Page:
Thinking Big; Magic With Jumbo Coins by Mark Munro
Reviewed by Jamy Ian Swiss (originally published in Genii March, 2005)
Mark Munro is a magician who began performing professionally in Ohio at age 21, then
came to New York where he worked for a time as a demonstrator at Louis Tannen's.
While he has since left professional performing for a career as a computer network
programmer, he has just completed compiling this "handbook for jumbo coin magic."
In this context, the author means "jumbo coin" to refer to the 3" coin that has become a
utility prop in the close-up magician's arsenal over the years. Not discussed are larger
models such as the 5" coins, the use of which was pioneered by Al Goshman and David
Roth, or enlarged versions of smaller coins such as a silver dollar-sized Lincoln Penny.
Most often the 3" coin is produced at the conclusion of a routine, sometimes effectively,
sometimes at a cost to whatever the preliminary effect happens to be (see the comments,
for example, concerning Mr. Roth's "Portable Hole" routine in Coinmagic [ibid.]).
Occasionally performers have extended the use of the jumbo coin, from duplicating the
actions of the now-standard stand-up one coin routine to complete routines of stage-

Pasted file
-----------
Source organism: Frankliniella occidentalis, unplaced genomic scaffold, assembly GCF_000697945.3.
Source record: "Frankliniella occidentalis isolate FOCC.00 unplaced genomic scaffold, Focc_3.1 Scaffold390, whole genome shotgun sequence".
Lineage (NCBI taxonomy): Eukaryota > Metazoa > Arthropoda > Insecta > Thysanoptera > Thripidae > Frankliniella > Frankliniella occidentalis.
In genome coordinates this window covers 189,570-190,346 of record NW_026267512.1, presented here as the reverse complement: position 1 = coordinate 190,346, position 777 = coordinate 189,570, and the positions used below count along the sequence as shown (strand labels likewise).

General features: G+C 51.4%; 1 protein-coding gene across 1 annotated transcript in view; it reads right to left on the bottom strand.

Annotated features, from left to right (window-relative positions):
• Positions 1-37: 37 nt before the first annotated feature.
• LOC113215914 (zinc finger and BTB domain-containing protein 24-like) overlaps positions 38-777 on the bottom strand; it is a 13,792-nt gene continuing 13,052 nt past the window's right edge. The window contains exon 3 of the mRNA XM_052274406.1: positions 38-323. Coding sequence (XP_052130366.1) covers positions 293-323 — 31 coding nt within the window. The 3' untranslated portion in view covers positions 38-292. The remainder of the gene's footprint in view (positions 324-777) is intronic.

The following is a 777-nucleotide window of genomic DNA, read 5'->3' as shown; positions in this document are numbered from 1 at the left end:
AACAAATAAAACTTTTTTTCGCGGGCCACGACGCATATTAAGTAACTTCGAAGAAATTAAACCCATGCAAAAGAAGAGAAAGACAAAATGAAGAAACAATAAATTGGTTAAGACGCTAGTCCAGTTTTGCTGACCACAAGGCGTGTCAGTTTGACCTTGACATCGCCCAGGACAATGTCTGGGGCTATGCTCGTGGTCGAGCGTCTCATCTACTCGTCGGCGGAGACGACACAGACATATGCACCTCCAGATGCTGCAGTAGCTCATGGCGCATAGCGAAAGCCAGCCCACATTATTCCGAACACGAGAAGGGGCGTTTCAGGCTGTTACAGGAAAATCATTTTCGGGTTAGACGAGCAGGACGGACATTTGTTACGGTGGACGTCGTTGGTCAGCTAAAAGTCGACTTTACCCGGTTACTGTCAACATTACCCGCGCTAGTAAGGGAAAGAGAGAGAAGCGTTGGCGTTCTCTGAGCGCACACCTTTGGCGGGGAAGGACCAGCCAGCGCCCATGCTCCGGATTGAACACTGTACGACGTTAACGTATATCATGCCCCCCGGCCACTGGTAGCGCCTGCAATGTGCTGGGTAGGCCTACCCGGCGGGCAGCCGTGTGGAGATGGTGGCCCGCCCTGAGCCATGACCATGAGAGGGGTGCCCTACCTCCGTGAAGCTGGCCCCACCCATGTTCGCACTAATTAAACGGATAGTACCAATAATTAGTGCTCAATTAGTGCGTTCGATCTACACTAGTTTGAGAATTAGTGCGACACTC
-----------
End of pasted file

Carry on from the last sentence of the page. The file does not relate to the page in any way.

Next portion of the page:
style manipulation. This book provides a wide variety of such material, including
"palming, stealing, retentions (sic), transfers, optical tricks, productions, size changes,
color changes, and magic theory."
The book begins with a brief introductory theoretical section which attempts to define
the difference between an artist's technical tools, physical tools, and "spiritual" tools.
This is a thoughtful piece, although as is so often the case, the author seems to have his
own particular definition of the word "spiritual." Part 1 provides background material
concerning coins, clips and concealments, performance conditions, and so on. Part 2
includes sections on Palming, Steals & Retentions (meaning vanishes), and Transfers.
This is utility material that represents perhaps the most useful content of the volume.
Part 3 is entitled "Manipulation," and under this rather broad heading there are
methods for producing jumbo coins from silks, fire, playing cards, some assorted other
technique, and even some copper/silver routines.
The student interested in considering a wide variety of possibilities with jumbo coins
will doubtless find something of interest in this volume. A researcher, however, would
have found this more useful had the author provided at least a select bibliography of
other related material. For example, if one only wishes to produce the 3" coin at the
conclusion of a one-coin routine, or perhaps to perform a single vanish of same, then I
believe that there are excellent methods available elsewhere in the literature, such as
that contributed by Allan Hayden, Wesley James, G. Kurtz, and others. But in light of
the fact that there is little in the way of specialty texts on this subject, many will
probably consider this a worthy addition.